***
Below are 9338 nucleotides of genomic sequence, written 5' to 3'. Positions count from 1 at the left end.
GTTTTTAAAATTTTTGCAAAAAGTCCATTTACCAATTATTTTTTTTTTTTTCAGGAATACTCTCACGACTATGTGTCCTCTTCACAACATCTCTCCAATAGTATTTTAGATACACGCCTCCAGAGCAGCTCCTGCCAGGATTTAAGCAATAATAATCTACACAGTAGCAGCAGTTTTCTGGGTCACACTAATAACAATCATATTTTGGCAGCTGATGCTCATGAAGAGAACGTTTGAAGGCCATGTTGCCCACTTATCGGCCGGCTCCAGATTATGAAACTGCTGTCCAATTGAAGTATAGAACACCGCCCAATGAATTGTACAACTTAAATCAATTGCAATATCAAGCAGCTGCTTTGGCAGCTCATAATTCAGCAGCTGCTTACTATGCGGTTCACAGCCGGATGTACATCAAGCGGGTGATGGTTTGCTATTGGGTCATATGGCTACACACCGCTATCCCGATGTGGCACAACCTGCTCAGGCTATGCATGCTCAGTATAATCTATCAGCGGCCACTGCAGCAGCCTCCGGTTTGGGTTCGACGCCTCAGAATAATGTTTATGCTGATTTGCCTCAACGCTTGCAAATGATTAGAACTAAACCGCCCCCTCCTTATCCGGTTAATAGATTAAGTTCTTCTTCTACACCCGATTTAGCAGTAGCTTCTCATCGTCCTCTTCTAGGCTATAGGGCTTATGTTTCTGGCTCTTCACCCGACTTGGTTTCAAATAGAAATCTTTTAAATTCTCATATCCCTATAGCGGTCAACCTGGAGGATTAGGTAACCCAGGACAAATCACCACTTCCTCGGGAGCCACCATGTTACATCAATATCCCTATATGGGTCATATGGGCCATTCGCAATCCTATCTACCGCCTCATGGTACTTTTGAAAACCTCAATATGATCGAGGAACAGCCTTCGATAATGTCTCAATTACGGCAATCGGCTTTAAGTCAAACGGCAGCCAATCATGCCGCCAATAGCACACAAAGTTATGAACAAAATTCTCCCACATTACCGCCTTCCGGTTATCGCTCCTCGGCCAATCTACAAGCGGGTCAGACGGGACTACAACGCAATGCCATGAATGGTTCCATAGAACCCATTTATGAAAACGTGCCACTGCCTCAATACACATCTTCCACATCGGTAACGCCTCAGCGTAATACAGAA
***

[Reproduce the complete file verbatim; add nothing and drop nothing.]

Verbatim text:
Below are 9338 nucleotides of genomic sequence, written 5' to 3'. Positions count from 1 at the left end.
GTTTTTAAAATTTTTGCAAAAAGTCCATTTACCAATTATTTTTTTTTTTTTCAGGAATACTCTCACGACTATGTGTCCTCTTCACAACATCTCTCCAATAGTATTTTAGATACACGCCTCCAGAGCAGCTCCTGCCAGGATTTAAGCAATAATAATCTACACAGTAGCAGCAGTTTTCTGGGTCACACTAATAACAATCATATTTTGGCAGCTGATGCTCATGAAGAGAACGTTTGAAGGCCATGTTGCCCACTTATCGGCCGGCTCCAGATTATGAAACTGCTGTCCAATTGAAGTATAGAACACCGCCCAATGAATTGTACAACTTAAATCAATTGCAATATCAAGCAGCTGCTTTGGCAGCTCATAATTCAGCAGCTGCTTACTATGCGGTTCACAGCCGGATGTACATCAAGCGGGTGATGGTTTGCTATTGGGTCATATGGCTACACACCGCTATCCCGATGTGGCACAACCTGCTCAGGCTATGCATGCTCAGTATAATCTATCAGCGGCCACTGCAGCAGCCTCCGGTTTGGGTTCGACGCCTCAGAATAATGTTTATGCTGATTTGCCTCAACGCTTGCAAATGATTAGAACTAAACCGCCCCCTCCTTATCCGGTTAATAGATTAAGTTCTTCTTCTACACCCGATTTAGCAGTAGCTTCTCATCGTCCTCTTCTAGGCTATAGGGCTTATGTTTCTGGCTCTTCACCCGACTTGGTTTCAAATAGAAATCTTTTAAATTCTCATATCCCTATAGCGGTCAACCTGGAGGATTAGGTAACCCAGGACAAATCACCACTTCCTCGGGAGCCACCATGTTACATCAATATCCCTATATGGGTCATATGGGCCATTCGCAATCCTATCTACCGCCTCATGGTACTTTTGAAAACCTCAATATGATCGAGGAACAGCCTTCGATAATGTCTCAATTACGGCAATCGGCTTTAAGTCAAACGGCAGCCAATCATGCCGCCAATAGCACACAAAGTTATGAACAAAATTCTCCCACATTACCGCCTTCCGGTTATCGCTCCTCGGCCAATCTACAAGCGGGTCAGACGGGACTACAACGCAATGCCATGAATGGTTCCATAGAACCCATTTATGAAAACGTGCCACTGCCTCAATACACATCTTCCACATCGGTAACGCCTCAGCGTAATACAGAA